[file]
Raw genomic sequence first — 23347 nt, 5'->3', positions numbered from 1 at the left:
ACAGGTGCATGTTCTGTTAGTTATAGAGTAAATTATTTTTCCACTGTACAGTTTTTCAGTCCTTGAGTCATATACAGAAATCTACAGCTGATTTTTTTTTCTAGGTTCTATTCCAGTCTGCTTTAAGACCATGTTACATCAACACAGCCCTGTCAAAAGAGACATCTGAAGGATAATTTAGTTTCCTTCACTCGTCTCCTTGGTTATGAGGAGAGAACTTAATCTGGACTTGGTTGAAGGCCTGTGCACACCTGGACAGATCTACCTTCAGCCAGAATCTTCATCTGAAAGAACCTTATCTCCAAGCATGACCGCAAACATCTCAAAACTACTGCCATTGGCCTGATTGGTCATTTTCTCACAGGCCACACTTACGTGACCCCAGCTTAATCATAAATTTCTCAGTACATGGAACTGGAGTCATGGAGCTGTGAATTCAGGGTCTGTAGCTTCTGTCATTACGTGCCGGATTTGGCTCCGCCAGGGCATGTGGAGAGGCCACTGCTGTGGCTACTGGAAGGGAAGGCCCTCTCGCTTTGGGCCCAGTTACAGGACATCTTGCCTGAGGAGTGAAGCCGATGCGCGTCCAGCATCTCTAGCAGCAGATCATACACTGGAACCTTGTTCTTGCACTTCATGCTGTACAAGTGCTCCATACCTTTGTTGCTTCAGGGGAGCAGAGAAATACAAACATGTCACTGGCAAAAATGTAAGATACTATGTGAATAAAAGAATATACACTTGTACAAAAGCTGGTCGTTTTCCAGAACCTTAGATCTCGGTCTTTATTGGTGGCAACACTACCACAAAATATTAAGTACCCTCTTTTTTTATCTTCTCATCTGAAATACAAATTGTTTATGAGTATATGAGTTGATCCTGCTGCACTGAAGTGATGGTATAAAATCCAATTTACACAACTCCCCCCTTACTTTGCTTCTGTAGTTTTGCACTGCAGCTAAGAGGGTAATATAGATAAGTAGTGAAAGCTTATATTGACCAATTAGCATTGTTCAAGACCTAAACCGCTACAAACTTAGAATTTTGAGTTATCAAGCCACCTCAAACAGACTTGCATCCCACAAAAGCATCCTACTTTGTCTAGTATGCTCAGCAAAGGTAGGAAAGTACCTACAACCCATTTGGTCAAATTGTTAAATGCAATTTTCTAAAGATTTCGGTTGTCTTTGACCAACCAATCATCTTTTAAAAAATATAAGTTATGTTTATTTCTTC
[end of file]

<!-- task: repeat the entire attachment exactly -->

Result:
Raw genomic sequence first — 23347 nt, 5'->3', positions numbered from 1 at the left:
ACAGGTGCATGTTCTGTTAGTTATAGAGTAAATTATTTTTCCACTGTACAGTTTTTCAGTCCTTGAGTCATATACAGAAATCTACAGCTGATTTTTTTTTCTAGGTTCTATTCCAGTCTGCTTTAAGACCATGTTACATCAACACAGCCCTGTCAAAAGAGACATCTGAAGGATAATTTAGTTTCCTTCACTCGTCTCCTTGGTTATGAGGAGAGAACTTAATCTGGACTTGGTTGAAGGCCTGTGCACACCTGGACAGATCTACCTTCAGCCAGAATCTTCATCTGAAAGAACCTTATCTCCAAGCATGACCGCAAACATCTCAAAACTACTGCCATTGGCCTGATTGGTCATTTTCTCACAGGCCACACTTACGTGACCCCAGCTTAATCATAAATTTCTCAGTACATGGAACTGGAGTCATGGAGCTGTGAATTCAGGGTCTGTAGCTTCTGTCATTACGTGCCGGATTTGGCTCCGCCAGGGCATGTGGAGAGGCCACTGCTGTGGCTACTGGAAGGGAAGGCCCTCTCGCTTTGGGCCCAGTTACAGGACATCTTGCCTGAGGAGTGAAGCCGATGCGCGTCCAGCATCTCTAGCAGCAGATCATACACTGGAACCTTGTTCTTGCACTTCATGCTGTACAAGTGCTCCATACCTTTGTTGCTTCAGGGGAGCAGAGAAATACAAACATGTCACTGGCAAAAATGTAAGATACTATGTGAATAAAAGAATATACACTTGTACAAAAGCTGGTCGTTTTCCAGAACCTTAGATCTCGGTCTTTATTGGTGGCAACACTACCACAAAATATTAAGTACCCTCTTTTTTTATCTTCTCATCTGAAATACAAATTGTTTATGAGTATATGAGTTGATCCTGCTGCACTGAAGTGATGGTATAAAATCCAATTTACACAACTCCCCCCTTACTTTGCTTCTGTAGTTTTGCACTGCAGCTAAGAGGGTAATATAGATAAGTAGTGAAAGCTTATATTGACCAATTAGCATTGTTCAAGACCTAAACCGCTACAAACTTAGAATTTTGAGTTATCAAGCCACCTCAAACAGACTTGCATCCCACAAAAGCATCCTACTTTGTCTAGTATGCTCAGCAAAGGTAGGAAAGTACCTACAACCCATTTGGTCAAATTGTTAAATGCAATTTTCTAAAGATTTCGGTTGTCTTTGACCAACCAATCATCTTTTAAAAAATATAAGTTATGTTTATTTCTTC